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Uber’s concealment of data breach could led to imprisonment, fine -NPC


Uber Philippines may face another penalty after its headquarters in the United States failed to immediately disclose the data breach last year.

This was according to Raymund Liboro, commissioner of the National Privacy Commission (NPC), the Philippines’ independent body that ensures the country’s compliance to data protection standards.

Dara Khosrowshahi, Uber’s newest CEO, disclosed on Nov. 21 that Uber was hacked last year in October, affecting personal data of 57 million users and 600,000 drivers around the world.

The NPC immediately called Uber Philippines to give more details on the incident and it was confirmed that Filipinos were among the users whose personal data were stolen.


Unfortunately, the ride-sharing company was not able to give the “level of detail that we expect from personal information controllers about data breach notifications, such as the actual number of Filipinos affected, and the scope of their exposure,” the NPC said.

When the hack happened last year, Uber did not inform regulators and authorities right away. They instead paid hackers $100,000 to delete the stolen data and kept the incident for a year.

“Under the Privacy Law, the minimum penalty for concealment of breach is about 1 1/2 to 5 years imprisonment and at least P1 million in fine,” Liboro said in a press briefing Tuesday, via a report by the Manila Standard.

Despite Uber having its main headquarters in the U.S., the NPC believes the issue is still under their jurisdiction because it involves Filipinos.

“By virtue of its operations and processing of Filipino end user data, Uber is considered a Personal Information Controller and must comply with Philippine data privacy and protection laws,” Liboro said on Nov. 22.

The Land Transportation Franchising and Regulatory Board (LTFB) is also doing their own investigation on the data breach. Aileen Lizada, an LTFRB board member, said they will be calling Uber to listen to their side.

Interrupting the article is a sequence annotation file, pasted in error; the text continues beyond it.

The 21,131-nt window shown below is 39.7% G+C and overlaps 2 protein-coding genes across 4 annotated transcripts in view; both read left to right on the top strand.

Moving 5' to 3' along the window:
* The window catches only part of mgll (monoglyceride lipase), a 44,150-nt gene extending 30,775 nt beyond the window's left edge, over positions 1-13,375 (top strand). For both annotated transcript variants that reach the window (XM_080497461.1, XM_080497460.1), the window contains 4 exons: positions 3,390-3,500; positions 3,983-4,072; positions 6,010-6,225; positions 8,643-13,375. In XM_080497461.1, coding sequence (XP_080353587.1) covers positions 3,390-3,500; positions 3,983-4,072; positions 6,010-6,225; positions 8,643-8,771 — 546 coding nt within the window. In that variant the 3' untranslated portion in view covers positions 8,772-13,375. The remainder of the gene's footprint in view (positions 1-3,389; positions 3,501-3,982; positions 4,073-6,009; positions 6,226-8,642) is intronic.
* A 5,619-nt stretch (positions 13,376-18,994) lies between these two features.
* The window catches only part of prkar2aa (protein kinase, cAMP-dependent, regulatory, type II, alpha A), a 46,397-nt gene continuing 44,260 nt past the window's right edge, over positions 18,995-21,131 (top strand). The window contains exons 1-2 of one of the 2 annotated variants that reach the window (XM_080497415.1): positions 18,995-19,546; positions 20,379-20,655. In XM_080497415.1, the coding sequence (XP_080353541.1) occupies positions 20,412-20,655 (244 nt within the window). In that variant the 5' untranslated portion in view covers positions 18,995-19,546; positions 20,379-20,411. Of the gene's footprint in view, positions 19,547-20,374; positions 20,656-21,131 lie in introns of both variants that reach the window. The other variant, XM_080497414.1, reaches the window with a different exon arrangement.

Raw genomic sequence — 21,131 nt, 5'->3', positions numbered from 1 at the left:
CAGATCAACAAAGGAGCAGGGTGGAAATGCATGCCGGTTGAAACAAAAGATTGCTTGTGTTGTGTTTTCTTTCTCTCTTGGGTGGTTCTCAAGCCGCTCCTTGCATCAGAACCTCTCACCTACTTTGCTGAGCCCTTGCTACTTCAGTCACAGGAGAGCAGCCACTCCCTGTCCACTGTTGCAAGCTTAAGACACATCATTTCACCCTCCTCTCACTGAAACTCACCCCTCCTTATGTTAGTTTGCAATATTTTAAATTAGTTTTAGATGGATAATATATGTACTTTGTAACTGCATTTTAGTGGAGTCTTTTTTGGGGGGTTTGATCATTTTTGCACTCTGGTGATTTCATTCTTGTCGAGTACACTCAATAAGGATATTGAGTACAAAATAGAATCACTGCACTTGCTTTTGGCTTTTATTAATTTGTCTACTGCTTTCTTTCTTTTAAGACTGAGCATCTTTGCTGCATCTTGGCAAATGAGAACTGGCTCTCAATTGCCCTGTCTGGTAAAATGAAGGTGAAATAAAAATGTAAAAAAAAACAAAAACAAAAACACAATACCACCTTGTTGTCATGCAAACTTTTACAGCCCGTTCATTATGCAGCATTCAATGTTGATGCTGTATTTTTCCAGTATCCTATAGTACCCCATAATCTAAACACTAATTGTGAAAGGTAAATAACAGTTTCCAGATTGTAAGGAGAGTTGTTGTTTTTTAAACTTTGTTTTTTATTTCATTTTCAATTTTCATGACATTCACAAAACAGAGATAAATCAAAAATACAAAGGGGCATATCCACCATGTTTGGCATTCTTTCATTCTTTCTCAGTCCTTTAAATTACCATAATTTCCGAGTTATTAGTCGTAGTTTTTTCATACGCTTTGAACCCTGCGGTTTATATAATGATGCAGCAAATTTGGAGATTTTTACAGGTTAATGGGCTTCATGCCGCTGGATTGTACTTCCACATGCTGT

“The Board will be calling Uber’s attention on the matter of its alleged admission on the breach of data privacy and will conduct its own investigation,” Lizada said.

“The board needs to hear Uber’s side to allow us to judiciously resolve the matter.”

In August, the LTFRB suspended Uber’s operation after finding out that Uber violated a July 26 order to stop accepting applications for accreditation of transport network vehicle services (TNVS).

Grab was included in the order, but Uber activated three vehicles the next day, Aileen Lizada said in an interview with CNN Philippines.

Uber was asked to pay a fine of P190 million as an exchange for lifting the suspension.


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About the author

Martin Suan

Martin is a licensed Math Teacher, earning his degree in 2009. His writing career began when he worked for a New York-based online publication as a tech journalist. He then became an Editor for an International Business Times subsidiary and was promoted to Managing Editor in six months. He loves to do long drives on weekends due to its soothing effect on his entire being :D. Address: Kalibo, Aklan || Email:

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